A Comparison of Tailpipe Gaseous Emissions for RDE and WLTC Using SI Passenger Cars 2017-01-2391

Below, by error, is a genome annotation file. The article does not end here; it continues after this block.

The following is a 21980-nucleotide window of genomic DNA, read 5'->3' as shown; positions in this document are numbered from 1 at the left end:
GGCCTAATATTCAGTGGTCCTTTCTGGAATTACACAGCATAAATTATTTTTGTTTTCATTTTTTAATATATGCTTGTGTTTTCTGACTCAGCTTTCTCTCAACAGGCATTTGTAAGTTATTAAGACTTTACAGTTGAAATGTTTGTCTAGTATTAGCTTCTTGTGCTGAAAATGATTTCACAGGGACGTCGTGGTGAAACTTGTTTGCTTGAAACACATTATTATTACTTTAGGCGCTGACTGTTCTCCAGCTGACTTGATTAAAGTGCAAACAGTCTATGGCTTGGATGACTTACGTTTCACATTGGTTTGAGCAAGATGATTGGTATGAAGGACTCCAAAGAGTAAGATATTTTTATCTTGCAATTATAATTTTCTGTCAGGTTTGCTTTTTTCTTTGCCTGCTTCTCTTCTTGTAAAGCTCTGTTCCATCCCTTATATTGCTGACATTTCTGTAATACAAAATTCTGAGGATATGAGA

The drive characteristics and gaseous emissions of legislated Real Driving Emissions (RDE) test data from 8 different spark ignition vehicles were compared to data from corresponding Worldwide harmonized Light vehicles Test Cycle (WLTC) tests. The effect of the official RDE exclusion of cold start and idling on the RDE test, and the effect of the use of the moving averaging window (MAW) analysis technique, were simultaneously investigated. Specific attention was paid to differences in drive characteristics of the three different driving modes and the effect this had on the distance-based CO2, CO and NOx emission factors for each. The average velocity of the RDE tests was marginally greater than the WLTC tests, while the average acceleration was smaller. The CO2 emission appeared on average 4% lower under the RDE tests compared to the WLTC tests, while the CO was 60% lower. The NOx values were 34% lower under the RDE testing, and appeared to be linked to the average acceleration. No link was seen for the maximum acceleration or deceleration, indicating that this is not a good indicator for test cycle emissions. The exclusion of cold start and idling decreased all RDE emissions. RPA (Relative Positive Acceleration) had little correlation with CO2, CO and NOx distance-based emissions, and was shown to be uncorrelated with any mass-rate emissions. The range of RPA values seen was much greater for RDE tests than WLTC tests, with individual RDE tests having variable values for each drive mode. The application of the MAW technique had minimal effect on the CO2 distance-based emission, but it appeared to decrease CO and NOx emissions by 12% and 21% on average respectively. The MAW also decreased the variation in emissions across different modes.